Photo: Tracey Adams/African News Agency (ANA)
Photo: Tracey Adams/African News Agency (ANA)

Public hearings on Cape Town beaches draft by-law

By Staff Writer Time of article published Aug 2, 2019

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Cape Town – Eight public hearings will be hosted across the city over the next four weeks during which residents and interested parties can engage on the new draft by-law intended to protect and open access to Cape Town's beaches.

Broadly, the proposed by-law addresses poaching, illegal fishing, the harvesting or removal of vegetation, sand, pebbles, rocks, shells and kelp, among others.

“One of the most important aspects of the proposed by-law is that it will give the city the legislative powers to enforce the public’s right to access to the coast,” said Mayco member for spatial planning and environment Marian Nieuwoudt.

“Some residents are claiming the beaches or parcels of land in front of their properties as their own private areas by either extending their homes or gardens or putting up signs with ‘no-access’ messages.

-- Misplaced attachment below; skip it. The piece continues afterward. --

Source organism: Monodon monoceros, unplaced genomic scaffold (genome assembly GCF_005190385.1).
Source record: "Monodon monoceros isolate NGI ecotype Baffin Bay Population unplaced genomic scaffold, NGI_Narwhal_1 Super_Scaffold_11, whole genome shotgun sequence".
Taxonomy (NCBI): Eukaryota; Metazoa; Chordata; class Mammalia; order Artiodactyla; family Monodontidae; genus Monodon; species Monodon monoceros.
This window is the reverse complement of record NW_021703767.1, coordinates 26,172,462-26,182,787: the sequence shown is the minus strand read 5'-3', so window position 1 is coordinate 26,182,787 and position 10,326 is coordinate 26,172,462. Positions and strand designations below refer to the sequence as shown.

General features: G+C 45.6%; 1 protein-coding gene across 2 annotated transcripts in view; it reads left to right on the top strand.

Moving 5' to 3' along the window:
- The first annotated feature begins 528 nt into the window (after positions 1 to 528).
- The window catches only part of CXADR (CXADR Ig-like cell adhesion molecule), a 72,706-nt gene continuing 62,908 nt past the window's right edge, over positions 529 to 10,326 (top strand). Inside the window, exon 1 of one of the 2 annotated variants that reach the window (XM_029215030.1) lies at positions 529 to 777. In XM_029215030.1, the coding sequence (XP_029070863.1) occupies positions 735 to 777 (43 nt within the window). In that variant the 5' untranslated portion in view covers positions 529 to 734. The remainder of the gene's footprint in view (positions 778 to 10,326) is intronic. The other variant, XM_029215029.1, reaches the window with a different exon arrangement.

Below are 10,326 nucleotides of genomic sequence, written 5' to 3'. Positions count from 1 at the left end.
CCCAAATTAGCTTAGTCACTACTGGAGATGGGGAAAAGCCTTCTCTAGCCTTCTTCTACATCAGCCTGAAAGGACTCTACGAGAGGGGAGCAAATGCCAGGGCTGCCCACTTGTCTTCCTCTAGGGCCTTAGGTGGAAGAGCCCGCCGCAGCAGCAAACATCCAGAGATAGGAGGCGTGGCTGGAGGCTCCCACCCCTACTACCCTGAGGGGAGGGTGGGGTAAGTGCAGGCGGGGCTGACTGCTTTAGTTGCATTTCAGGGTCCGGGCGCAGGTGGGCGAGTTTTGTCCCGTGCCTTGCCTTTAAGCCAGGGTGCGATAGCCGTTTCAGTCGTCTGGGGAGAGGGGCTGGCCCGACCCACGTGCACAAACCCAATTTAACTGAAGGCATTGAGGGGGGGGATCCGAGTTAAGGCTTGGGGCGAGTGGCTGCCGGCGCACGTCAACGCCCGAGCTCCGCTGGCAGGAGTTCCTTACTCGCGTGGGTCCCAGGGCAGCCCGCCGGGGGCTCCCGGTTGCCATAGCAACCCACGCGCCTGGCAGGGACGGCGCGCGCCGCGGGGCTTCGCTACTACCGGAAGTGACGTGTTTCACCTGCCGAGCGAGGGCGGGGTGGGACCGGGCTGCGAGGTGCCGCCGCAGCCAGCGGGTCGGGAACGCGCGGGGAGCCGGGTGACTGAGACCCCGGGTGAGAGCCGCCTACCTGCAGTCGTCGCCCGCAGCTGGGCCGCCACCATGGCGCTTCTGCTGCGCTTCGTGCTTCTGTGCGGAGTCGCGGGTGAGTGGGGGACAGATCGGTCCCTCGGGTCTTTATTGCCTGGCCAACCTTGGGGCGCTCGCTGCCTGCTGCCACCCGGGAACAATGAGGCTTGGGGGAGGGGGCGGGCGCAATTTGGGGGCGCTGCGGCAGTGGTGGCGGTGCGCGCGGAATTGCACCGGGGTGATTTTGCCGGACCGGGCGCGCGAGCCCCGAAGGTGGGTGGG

“Our coastline belongs to all South Africans, and the by-law will be used to entrench this right,” Nieuwoudt said.

The draft by-law is intended to create safer and cleaner beaches, free from litter and pollution, to protect sea life from poaching and to enforce the public’s right to access and enjoy our beaches and sea.

It also addresses encroachment of private property into the coastal environment, as well as hawking or doing business without authorisation, and allows for the issuing of fines for contraventions

Public hearings will be held in Blaauwberg, Milnerton, Fish Hoek, the city centre, Mitchells Plain, Macassar, Khayelitsha and Strand.

The draft by-law is available to be viewed for public comment until September 2.

The dates for hearings can be found at: say/Issues-open-for-public-comment/draft-coastal-by-law at all subcouncil offices as well as at libraries across Cape Town.

“Our coastline draws millions of tourists and local visitors every year.

“We cannot overestimate the significant potential it offers for economic growth.

“It is a public asset that must be preserved and protected for current and future generations.

“The draft by-law will assist us to better manage our coastline and enable law enforcement of activities that may have a damaging impact on the coastal environment,” Nieuwoudt said.

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